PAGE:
As the uprights grow, more trellis wires need to be added to secure them. With a between-row spacing of ten feet, the height of the trees should be no more than nine feet, Whiting said. A precocious rootstock is a critical part of the UFO system, because growth needs to be slowed down by early cropping, he added.

The group then visited an experimental second-leaf UFO planting of Selah on Gisela 6 rootstocks at the Irrigated Agriculture Research and Extension Center in Prosser. Trees are six feet apart, with ten feet between rows. Again, the nursery stock had been headed. Ideally, the trees should be connected along the lower trellis wire in the first year, Whiting said, but that’s challenging with headed trees.

Yield potential

Whiting expects UFO plantings to produce three to four tons of cherries per acre in the third leaf and more than double that in the fourth leaf, then reaching full production in the fifth leaf.

Growers have wondered if the system has enough bearing surface to hang a good crop on, Whiting said, but he does not think lack of yield will be an issue. "Yield potential is as high as you want it to be. It comes down to getting the right planting stock. The third-year yield is related to how much wood you can get in year one. All the first-year wood is fruiting wood in the third year."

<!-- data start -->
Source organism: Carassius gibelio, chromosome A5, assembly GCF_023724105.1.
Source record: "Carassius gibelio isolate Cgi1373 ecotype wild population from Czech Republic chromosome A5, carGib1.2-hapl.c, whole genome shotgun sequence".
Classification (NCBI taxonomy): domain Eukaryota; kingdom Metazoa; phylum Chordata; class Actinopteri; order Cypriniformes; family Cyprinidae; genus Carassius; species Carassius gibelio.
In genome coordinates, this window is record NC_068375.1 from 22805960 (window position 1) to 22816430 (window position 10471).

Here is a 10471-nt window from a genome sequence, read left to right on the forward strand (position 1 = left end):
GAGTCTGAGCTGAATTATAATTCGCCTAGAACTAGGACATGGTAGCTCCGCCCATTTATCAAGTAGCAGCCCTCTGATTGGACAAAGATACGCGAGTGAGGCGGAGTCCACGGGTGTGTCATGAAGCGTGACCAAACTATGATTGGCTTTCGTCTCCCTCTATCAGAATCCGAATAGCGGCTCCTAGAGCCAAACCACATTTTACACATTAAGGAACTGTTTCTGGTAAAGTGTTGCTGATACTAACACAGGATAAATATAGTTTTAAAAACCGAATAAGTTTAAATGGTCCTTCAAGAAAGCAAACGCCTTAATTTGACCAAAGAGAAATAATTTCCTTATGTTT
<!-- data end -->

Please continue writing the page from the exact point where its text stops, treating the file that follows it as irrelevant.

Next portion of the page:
Mel Omeg, a grower in The Dalles, Oregon, asked if there would be a high enough leaf-to-fruit ratio to produce the nine-row cherries that bring the best returns.

Whiting responded that the system would require different crop management strategies, because thinning won’t be done with loppers. It may require blossom thinning, postbloom thinning, or even hand thinningperhaps from a platform. "I think it becomes reasonable when you have a structure like this," he said.

Oregon State University Extension educator Lynn Long said he thought making dormant-season heading cuts and taking laterals off the uprights if necessary would be a quicker and more economical way to reduce the crop load than hand thinning.

Whiting acknowledged that vigor and crop load management are two aspects that need to be figured out as the system develops, but he’d prefer to be in a situation where the trees overset rather than underset, so the crop can be manipulated to achieve the right balance.

"Ultimately, we want more predictability," he said. "If you’re going to err on one side, we want more fruit rather than less fruit. We’re learning as we go here. A year ago when I was presenting the conceptual diagrams, there was absolutely no heading. I have backed off. I think there’s a place for heading, but we want to avoid strong lateral growth. We want single fruiting uprights."

Hanrahan, who has strong upright growth on his second-leaf planting, has been removing uprights (or pipes, as he calls them) that are more than half the diameter of the main trunk. Uprights that are between a third and half the diameter of the trunk were bent over and fastened to the wire after the first growing season, to slow down the growth without losing fruiting branches. They were tied back up in June. "We want to make sure the smaller branches have a chance to grow," he explained.

When he planted the system, he removed buds on the lower side of the trunk but did not remove buds on the upper side because he wanted to let them grow and then be able to choose which upright shoots to keep. "You want as many pipes as possible so you can make choices later," he explained.